Summer Winos (1.3+1.4)

1.2 Pâté and Chips


In which our trio visit a Stately Home with Compo’s nephew and family.

ANDREW: A very rare trip out of Holmfirth in this episode. Actually, from what I’ve read of your childhood, this is how I imagine your family outings. Just with fewer kids. Any truth to that?

BOB: Yes. I find all of these early episodes staggeringly evocative of my early childhood. The black, soot-stained buildings, the chugging, unreliable cars, and the security of family life, for better and for worse. We get to meet unspecified relatives of Compo in this episode – the charming Chip and Connie and their kids – and they reminded me so much of the young-ish relatives that surrounded my childhood in the mid 1970s. The uncles, aunts and cousins who – by the time they hit 25 – were securely married with a small army of kids and a job that they’d reasonably expect to hold for the next forty years of their lives.

It’s gone now. Look at me, for crying out loud… I’m 37, single, childless and spend my working life effectively messing about. And most of my friends have similar lifestyles. And yet a significant chunk of me pines for Chip and Connie’s life. There’s a great moment in the pub towards the end of the episode where they exchange a loving look and a very tender peck on the lips. I’ve no idea if it was scripted, but it’s a lovely, lovely touch.

ANDREW: There’s a lovely little moment of melancholy in this episode that I didn’t actually spot the first time I watched it. Just before they are about to set off for the country home, Ivy is holding Connie and Chip’s baby.

IVY: We’ve got none you know. All I can do is mother him.

(GESTURES TO SID)

Chip cracks a joke about letting her have one of theirs and says how he thinks everyone should be sterilised, but as Ivy is waving good-bye to Compo’s extended family there’s a very poignant music cue that seems to suggest there is something to the fact that she and Sid never had kids? It’s quite a beautiful little moment combining fine writing, acting and composing that adds depth to the supporting characters. Taking this into consideration really sheds new light on their relationship.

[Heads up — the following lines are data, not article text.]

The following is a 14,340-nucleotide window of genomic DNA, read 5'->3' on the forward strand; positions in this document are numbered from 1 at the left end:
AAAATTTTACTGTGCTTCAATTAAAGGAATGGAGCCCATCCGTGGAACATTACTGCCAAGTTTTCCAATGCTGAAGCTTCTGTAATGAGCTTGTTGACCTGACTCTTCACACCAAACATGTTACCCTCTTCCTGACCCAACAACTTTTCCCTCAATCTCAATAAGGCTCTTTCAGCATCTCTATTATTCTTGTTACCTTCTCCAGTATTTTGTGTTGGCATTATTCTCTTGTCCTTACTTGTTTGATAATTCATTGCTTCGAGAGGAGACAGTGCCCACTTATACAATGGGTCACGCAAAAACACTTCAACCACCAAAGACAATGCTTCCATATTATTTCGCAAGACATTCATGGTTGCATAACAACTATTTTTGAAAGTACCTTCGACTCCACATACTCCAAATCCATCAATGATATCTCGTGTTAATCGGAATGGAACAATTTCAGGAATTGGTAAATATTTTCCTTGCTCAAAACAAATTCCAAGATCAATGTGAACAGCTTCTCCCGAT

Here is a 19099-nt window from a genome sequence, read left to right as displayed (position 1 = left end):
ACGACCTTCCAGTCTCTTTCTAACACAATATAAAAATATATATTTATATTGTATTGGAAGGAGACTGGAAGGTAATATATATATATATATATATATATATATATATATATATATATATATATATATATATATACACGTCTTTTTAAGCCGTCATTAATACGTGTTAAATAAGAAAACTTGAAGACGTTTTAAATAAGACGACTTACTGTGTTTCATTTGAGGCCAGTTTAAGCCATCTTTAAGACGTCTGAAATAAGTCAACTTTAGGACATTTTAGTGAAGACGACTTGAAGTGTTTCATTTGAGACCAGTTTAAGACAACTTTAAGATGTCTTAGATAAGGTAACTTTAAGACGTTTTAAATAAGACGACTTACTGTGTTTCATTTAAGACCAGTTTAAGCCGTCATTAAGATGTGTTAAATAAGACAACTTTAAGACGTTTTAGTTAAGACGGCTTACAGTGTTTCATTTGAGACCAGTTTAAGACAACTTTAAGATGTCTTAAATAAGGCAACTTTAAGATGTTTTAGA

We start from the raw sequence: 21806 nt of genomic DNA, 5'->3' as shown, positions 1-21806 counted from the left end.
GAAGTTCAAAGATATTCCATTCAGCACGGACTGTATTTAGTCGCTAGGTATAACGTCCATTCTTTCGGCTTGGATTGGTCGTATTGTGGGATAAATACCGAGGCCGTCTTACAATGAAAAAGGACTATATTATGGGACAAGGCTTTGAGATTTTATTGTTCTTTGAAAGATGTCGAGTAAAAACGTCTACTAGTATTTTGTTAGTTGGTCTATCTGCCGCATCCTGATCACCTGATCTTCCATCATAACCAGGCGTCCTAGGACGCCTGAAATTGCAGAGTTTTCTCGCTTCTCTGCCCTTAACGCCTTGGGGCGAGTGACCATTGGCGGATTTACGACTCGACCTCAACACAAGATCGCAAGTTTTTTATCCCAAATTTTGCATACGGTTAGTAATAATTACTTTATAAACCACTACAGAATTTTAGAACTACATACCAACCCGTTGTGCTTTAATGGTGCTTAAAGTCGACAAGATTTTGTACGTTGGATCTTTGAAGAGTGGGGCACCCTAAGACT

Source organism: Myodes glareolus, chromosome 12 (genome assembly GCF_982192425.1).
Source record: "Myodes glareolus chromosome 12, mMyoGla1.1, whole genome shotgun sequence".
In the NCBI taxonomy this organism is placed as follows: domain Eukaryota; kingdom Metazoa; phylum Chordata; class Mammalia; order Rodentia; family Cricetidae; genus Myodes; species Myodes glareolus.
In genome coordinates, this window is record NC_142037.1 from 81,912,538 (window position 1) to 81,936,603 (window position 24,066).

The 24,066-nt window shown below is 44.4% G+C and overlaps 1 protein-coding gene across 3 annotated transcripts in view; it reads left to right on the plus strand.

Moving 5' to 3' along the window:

BOB: Oh, I didn’t spot that at all! Eagle-eyes Smith strikes again. I do love the way we’re slowly discovering more about these characters, but at a charmingly slow pace. I think this is the first episode to suggest that Compo carries a torch for Nora Batty, isn’t it? He’s stolen her washing line to hold up his trousers, and says ‘I thought I’d wear it close to me skin’.

And Ioved the scene in the café, where Compo and Chip both eat bread and dripping. Again, just gloriously evocative of its time… I don’t suppose anyone under the age of 30 has any idea about ‘dripping’ any more (do you, Mr S? Come on, be honest) but I vividly remember it being a staple part of the North-Eastern diet at least up until the late 1970s. It was edible, so it got eaten. Waste not, want not.

Another sign of the times… the ripple of excitement amongst the stately home tour party when it seems as though His Lordship is about to make an appearance! Hushed deference, and Clegg even frantically combs his hair. I remember the Queen’s Silver Jubilee in 1977, when every street around my house was bedecked in red, white and blue bunting, and the high street became a carnival, complete with a float procession and a fairground. Unthinkable in 2010, the world is just that tad too cynical.

ANDREW: Taking of charming moments, during one scene where the trio are walking towards the café, Michael Bates checks and adjusts his watch when the church bell goes off. Now that’s either good dubbing or fine improvising and I can’t imagine that the BBC’s Radiophonic Workshop went anywhere near Last of the Summer Wine.

BOB: Sensational! I missed that as well. Such a fine actor. It’s lovely little touches like that that show you how quickly they began to inhabit these characters.